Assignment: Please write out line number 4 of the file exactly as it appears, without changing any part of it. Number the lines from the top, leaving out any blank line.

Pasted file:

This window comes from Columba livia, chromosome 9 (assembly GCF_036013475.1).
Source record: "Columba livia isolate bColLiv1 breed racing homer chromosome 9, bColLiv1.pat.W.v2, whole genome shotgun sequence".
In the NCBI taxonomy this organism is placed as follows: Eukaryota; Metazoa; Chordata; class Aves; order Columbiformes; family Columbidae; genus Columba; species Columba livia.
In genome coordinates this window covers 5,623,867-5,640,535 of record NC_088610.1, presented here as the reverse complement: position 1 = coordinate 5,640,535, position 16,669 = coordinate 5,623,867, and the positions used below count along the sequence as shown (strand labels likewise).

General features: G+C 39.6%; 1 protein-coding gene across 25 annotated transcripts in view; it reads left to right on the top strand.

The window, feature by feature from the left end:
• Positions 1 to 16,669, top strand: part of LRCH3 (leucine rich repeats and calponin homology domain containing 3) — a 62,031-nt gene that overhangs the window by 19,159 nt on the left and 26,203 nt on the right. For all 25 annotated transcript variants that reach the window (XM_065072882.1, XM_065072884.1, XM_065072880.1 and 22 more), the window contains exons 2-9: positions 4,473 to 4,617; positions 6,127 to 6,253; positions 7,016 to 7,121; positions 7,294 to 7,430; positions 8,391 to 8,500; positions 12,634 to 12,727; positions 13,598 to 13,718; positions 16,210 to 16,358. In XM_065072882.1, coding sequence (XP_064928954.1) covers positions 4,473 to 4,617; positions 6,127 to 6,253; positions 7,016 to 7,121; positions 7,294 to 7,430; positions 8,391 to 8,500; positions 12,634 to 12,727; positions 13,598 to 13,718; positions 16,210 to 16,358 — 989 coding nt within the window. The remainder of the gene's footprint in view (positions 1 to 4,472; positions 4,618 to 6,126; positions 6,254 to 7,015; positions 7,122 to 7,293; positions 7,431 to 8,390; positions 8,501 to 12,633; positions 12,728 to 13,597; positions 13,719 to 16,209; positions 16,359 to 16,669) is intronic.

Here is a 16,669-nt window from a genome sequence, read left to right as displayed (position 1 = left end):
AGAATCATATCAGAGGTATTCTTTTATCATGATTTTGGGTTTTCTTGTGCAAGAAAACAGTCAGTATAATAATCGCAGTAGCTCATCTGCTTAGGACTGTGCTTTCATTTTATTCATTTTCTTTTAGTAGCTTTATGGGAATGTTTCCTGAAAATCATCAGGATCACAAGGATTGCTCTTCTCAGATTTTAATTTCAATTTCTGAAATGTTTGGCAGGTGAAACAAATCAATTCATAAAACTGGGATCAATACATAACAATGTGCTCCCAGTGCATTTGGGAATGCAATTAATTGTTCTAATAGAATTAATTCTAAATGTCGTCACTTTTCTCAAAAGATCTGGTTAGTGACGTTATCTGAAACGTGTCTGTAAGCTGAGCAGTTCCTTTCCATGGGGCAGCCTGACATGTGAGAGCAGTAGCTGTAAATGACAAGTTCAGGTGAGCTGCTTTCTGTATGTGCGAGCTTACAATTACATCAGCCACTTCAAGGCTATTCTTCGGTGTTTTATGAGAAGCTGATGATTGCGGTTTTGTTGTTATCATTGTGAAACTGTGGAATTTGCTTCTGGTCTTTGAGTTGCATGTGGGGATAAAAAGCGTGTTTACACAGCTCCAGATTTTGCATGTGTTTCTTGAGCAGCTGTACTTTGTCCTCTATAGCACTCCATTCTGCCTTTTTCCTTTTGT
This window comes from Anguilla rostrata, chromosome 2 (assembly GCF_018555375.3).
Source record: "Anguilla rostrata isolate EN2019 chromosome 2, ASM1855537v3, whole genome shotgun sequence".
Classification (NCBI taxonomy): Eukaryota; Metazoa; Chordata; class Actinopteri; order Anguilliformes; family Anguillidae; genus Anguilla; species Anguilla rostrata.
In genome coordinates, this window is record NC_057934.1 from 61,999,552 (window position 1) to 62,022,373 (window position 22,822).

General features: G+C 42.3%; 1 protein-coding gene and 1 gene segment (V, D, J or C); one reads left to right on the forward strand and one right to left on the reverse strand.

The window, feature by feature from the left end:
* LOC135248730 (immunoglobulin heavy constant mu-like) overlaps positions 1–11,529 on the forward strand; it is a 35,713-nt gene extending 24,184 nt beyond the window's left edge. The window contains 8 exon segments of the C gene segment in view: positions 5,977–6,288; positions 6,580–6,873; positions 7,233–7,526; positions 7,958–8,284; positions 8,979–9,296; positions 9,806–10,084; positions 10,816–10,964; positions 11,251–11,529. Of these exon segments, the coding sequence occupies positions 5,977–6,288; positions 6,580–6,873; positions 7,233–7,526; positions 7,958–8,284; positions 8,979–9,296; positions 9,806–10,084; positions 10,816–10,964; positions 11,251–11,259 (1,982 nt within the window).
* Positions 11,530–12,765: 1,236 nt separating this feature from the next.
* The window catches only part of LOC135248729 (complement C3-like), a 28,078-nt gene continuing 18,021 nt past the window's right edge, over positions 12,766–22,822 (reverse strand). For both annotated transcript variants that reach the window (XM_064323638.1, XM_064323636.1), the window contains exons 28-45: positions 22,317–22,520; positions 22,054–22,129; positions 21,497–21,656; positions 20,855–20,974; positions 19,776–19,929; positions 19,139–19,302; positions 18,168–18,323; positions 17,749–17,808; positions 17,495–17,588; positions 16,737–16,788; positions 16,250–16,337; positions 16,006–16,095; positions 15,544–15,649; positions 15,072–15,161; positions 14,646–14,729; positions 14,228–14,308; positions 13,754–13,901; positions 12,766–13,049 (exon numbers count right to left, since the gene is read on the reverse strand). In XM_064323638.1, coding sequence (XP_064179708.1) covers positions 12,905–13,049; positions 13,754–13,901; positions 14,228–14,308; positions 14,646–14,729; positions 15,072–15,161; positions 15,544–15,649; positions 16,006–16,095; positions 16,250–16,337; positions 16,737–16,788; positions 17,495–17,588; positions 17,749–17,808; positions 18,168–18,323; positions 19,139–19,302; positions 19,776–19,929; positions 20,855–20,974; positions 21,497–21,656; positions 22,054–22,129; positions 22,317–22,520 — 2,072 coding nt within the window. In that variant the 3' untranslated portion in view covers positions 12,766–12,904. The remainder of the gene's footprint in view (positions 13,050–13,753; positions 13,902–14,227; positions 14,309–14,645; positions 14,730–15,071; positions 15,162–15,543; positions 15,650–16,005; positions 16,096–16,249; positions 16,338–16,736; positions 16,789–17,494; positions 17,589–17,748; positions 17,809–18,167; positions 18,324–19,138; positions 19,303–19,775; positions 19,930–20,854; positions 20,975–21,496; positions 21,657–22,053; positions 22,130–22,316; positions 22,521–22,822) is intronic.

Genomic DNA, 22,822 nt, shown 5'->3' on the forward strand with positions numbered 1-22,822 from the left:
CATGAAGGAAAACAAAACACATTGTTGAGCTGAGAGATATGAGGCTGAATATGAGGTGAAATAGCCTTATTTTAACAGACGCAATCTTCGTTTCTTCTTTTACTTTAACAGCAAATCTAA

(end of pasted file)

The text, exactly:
In genome coordinates this window covers 5,623,867-5,640,535 of record NC_088610.1, presented here as the reverse complement: position 1 = coordinate 5,640,535, position 16,669 = coordinate 5,623,867, and the positions used below count along the sequence as shown (strand labels likewise).